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'NZ building code changes support flexible approach to temporary accommodation'

Fuseworks Media
Fuseworks Media

Changes to the New Zealand building code that have come into force this month are a boon for businesses looking to provide temporary accommodation for their workers and for holiday home owners anticipating a busy summer.

SheShed, a business which supplies kitset cabins, says that the changes are very welcome and many rural-based businesses will now be able to provide sleepouts as temporary accommodation for workers, pickers and shearers without the requirement for a consent for the building.

"The changes allow for single-storey detached buildings made of lightweight materials, such as timber, exceeding 10 but not exceeding 30 square metres in floor area," says SheShed Customer Services Manager Sharoyn Reid.

"Products such as our lake cabin are an ideal fit and can also function as additional bach accommodation for the busy summer ahead when friends and family will be travelling domestically for their holidays rather than heading overseas."

The government announced the exemptions to the Building Act in May and estimated that the changes would remove an estimated 9000 consents per annum from local authorities’ building consent review processes.

"Previously customers would come to us wanting a 15 square metre sleepout in their backyard not knowing or having considered that a consent is required for anything larger than 10 square metres. Once they found out a consent was needed they would immediately ask what the biggest shed or cabin option was that didn’t require consent or would flag the project altogether.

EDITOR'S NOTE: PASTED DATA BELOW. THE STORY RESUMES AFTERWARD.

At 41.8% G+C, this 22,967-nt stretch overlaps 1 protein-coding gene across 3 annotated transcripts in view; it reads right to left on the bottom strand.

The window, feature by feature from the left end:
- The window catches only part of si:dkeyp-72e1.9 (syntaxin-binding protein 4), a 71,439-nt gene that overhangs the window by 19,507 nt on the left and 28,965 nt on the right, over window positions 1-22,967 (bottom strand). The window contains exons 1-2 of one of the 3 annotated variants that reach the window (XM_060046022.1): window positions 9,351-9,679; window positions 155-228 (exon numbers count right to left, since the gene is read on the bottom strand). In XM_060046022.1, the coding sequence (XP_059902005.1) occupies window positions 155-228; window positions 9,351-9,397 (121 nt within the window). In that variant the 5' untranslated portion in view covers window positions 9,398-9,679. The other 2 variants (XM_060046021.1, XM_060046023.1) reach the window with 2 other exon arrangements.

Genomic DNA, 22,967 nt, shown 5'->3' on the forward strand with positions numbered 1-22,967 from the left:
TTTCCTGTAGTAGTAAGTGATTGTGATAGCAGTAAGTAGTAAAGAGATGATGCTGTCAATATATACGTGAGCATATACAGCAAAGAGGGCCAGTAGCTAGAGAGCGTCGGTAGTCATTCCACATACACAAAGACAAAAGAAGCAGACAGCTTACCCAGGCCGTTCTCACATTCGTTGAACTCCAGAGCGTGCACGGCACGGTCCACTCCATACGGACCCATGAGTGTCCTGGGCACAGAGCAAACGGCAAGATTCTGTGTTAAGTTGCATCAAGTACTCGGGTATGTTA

"With businesses under so much additional pressure at the moment they need solutions to their need for additional accommodation, office space or a showroom to be quick and efficient. We’re delighted that this change coming into effect means people can get a good quality shed or cabin built on their property much more easily."

SheShed recommends using a qualified builder to put its sheds and cabins together, although it is possible for a competent DIYer with the right tools to do the job.

"We would recommend people contact a qualified builder to help with their shed or cabin because they can have confidence in the result, they can know that it will meet the building code - which is still a requirement - and because the building industry really needs our support at this time. We have had many enquiries recently from builders actively seeking work and know that there are more builders available for smaller jobs such as this right now."

As New Zealand moves between alert levels, interest in cabins and sheds is high.

"A space of up to 30 square metres is big enough that it can fit a range of applications as people’s needs change and are a sensible future-proofing move as business owners needs change and adapt to the wider changes that COVID-19 requires. It’s also a great fit for our kiwi summer bach lifestyle."

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